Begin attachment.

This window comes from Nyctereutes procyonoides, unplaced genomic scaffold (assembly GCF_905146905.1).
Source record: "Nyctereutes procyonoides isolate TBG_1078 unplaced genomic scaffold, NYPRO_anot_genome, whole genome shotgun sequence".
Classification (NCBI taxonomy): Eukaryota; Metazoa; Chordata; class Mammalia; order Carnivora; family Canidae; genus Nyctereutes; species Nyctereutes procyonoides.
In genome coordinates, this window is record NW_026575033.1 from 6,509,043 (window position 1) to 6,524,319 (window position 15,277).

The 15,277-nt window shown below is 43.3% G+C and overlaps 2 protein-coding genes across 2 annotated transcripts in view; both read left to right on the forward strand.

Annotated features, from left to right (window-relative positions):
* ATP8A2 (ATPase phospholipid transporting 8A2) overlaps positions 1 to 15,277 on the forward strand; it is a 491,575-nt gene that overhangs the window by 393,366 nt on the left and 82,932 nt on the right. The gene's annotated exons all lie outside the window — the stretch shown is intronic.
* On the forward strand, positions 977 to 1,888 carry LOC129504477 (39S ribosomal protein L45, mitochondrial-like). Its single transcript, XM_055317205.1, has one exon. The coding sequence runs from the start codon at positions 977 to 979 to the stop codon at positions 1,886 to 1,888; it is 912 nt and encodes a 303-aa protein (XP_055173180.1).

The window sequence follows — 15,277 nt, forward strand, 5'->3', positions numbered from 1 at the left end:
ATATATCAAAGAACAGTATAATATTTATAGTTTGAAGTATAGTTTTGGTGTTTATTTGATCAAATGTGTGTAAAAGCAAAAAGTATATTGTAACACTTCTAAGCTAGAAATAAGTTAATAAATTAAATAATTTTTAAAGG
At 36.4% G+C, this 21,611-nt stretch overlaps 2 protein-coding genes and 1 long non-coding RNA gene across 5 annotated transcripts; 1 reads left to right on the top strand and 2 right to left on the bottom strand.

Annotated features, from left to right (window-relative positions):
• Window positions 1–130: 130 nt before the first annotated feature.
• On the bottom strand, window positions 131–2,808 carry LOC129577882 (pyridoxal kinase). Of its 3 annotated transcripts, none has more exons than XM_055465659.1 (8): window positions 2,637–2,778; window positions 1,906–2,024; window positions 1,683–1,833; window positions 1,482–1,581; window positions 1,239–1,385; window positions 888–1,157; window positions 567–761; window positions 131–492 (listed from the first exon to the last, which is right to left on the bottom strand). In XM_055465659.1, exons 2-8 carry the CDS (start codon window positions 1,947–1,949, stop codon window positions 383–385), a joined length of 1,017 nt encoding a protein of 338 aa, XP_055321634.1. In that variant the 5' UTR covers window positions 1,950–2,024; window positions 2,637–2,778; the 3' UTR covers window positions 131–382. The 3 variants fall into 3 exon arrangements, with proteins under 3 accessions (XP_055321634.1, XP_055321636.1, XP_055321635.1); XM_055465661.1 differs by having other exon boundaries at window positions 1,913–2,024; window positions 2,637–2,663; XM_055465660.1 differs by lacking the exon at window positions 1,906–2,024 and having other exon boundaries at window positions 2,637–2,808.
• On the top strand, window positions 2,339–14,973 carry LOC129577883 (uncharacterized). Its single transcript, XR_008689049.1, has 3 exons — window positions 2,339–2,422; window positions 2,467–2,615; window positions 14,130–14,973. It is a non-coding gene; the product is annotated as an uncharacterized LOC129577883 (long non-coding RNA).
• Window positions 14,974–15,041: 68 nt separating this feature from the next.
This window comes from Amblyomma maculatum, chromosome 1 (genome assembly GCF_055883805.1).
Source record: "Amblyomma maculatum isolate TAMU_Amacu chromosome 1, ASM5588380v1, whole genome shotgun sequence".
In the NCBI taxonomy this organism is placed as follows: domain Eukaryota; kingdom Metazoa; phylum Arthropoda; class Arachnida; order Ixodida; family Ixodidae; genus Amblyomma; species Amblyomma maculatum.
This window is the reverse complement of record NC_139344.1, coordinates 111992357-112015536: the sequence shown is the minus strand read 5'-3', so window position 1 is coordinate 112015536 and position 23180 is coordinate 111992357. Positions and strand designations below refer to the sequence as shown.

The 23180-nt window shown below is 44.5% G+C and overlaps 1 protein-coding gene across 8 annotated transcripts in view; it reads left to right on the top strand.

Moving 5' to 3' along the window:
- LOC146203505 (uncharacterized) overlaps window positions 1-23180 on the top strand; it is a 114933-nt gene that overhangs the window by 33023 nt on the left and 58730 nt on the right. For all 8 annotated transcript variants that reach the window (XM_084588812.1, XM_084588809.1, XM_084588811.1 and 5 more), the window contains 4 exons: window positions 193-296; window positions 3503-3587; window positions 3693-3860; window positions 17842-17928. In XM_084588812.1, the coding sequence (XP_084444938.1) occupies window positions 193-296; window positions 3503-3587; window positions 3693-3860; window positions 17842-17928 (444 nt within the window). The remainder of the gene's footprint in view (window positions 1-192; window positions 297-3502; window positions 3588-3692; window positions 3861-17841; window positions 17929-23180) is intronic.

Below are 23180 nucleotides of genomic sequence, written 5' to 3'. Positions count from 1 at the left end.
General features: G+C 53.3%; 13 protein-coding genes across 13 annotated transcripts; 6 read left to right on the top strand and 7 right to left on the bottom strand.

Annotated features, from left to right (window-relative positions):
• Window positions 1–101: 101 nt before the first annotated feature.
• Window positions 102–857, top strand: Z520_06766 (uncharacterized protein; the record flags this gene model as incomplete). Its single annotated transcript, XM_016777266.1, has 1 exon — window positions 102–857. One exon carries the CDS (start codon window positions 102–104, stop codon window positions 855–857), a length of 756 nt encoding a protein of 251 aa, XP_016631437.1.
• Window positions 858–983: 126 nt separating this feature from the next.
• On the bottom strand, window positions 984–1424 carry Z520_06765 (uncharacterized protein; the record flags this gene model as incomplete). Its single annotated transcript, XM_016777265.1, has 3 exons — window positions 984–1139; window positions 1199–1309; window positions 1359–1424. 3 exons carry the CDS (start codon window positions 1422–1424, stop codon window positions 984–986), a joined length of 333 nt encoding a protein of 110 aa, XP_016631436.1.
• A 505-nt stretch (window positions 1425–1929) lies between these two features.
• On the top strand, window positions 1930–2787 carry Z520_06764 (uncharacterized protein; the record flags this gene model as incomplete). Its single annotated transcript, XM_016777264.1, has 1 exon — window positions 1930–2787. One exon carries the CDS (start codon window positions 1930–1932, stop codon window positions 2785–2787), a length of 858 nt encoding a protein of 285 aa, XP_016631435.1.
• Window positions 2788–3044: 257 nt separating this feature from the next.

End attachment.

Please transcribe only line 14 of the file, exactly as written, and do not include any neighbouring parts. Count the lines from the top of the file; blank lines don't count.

• On the bottom strand, window positions 131–2,808 carry LOC129577882 (pyridoxal kinase). Of its 3 annotated transcripts, none has more exons than XM_055465659.1 (8): window positions 2,637–2,778; window positions 1,906–2,024; window positions 1,683–1,833; window positions 1,482–1,581; window positions 1,239–1,385; window positions 888–1,157; window positions 567–761; window positions 131–492 (listed from the first exon to the last, which is right to left on the bottom strand). In XM_055465659.1, exons 2-8 carry the CDS (start codon window positions 1,947–1,949, stop codon window positions 383–385), a joined length of 1,017 nt encoding a protein of 338 aa, XP_055321634.1. In that variant the 5' UTR covers window positions 1,950–2,024; window positions 2,637–2,778; the 3' UTR covers window positions 131–382. The 3 variants fall into 3 exon arrangements, with proteins under 3 accessions (XP_055321634.1, XP_055321636.1, XP_055321635.1); XM_055465661.1 differs by having other exon boundaries at window positions 1,913–2,024; window positions 2,637–2,663; XM_055465660.1 differs by lacking the exon at window positions 1,906–2,024 and having other exon boundaries at window positions 2,637–2,808.